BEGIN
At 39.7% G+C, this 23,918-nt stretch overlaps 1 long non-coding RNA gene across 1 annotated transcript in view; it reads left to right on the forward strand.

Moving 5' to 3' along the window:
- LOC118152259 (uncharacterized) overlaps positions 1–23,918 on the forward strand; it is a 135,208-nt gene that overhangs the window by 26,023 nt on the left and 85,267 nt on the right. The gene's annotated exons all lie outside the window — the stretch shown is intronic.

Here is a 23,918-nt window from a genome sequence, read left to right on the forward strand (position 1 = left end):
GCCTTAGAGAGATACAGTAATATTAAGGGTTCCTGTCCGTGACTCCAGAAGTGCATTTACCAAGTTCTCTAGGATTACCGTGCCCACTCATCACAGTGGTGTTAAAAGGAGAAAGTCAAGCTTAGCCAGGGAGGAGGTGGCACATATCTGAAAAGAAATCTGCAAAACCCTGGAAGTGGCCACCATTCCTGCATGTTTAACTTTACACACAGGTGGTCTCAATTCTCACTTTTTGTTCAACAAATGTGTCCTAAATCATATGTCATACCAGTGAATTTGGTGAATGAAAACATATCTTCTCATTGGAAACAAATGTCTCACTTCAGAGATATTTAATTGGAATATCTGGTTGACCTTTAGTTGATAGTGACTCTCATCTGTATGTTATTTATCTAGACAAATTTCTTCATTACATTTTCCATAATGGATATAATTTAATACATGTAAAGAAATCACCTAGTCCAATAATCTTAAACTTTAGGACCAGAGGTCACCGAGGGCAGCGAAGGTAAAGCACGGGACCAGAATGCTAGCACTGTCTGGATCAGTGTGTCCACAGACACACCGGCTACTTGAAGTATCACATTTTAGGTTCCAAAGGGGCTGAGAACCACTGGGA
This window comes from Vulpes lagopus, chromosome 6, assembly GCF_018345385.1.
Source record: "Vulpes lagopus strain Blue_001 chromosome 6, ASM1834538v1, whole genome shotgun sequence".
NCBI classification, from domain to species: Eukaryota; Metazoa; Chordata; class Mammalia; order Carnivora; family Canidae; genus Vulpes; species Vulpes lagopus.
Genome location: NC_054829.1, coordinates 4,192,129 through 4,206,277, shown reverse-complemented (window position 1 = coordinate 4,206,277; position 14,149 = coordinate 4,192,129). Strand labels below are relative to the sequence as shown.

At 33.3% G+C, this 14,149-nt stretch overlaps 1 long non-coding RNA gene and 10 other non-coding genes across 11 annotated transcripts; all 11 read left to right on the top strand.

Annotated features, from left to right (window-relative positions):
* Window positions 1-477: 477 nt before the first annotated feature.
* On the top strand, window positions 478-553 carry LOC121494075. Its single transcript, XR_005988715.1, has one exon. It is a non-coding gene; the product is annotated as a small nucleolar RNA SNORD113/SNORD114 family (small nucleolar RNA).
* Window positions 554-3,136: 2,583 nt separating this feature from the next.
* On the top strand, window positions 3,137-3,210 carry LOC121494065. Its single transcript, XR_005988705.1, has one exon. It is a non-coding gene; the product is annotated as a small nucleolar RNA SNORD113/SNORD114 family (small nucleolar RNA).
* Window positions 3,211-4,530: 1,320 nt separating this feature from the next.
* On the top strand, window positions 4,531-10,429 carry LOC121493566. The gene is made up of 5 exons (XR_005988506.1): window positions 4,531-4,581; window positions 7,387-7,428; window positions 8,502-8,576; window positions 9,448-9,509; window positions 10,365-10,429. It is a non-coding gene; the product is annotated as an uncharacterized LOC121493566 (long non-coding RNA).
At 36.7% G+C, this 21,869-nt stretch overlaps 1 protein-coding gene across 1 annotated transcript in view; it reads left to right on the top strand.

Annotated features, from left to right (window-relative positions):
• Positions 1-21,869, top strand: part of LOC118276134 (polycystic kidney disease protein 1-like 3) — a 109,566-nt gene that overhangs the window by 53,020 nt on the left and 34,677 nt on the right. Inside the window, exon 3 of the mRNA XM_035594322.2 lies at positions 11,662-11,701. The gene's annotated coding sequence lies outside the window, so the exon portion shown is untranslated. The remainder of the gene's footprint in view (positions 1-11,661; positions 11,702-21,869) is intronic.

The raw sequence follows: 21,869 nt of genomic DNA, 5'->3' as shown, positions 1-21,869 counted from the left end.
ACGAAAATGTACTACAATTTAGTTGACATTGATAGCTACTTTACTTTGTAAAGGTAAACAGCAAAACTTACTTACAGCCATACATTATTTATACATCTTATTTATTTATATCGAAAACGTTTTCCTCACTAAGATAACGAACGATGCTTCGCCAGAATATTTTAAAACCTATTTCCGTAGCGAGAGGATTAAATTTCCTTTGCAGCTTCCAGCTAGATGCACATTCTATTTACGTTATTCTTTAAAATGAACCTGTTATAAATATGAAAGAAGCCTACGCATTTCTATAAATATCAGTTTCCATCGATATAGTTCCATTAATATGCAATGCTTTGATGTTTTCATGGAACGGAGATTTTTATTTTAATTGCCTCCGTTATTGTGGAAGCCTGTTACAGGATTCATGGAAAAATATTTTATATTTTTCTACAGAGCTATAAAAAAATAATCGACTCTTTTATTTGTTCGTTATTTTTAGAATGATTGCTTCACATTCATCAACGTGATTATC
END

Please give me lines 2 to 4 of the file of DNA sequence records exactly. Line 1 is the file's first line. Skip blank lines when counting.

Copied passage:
Moving 5' to 3' along the window:
- LOC118152259 (uncharacterized) overlaps positions 1–23,918 on the forward strand; it is a 135,208-nt gene that overhangs the window by 26,023 nt on the left and 85,267 nt on the right. The gene's annotated exons all lie outside the window — the stretch shown is intronic.

Here is a 23,918-nt window from a genome sequence, read left to right on the forward strand (position 1 = left end):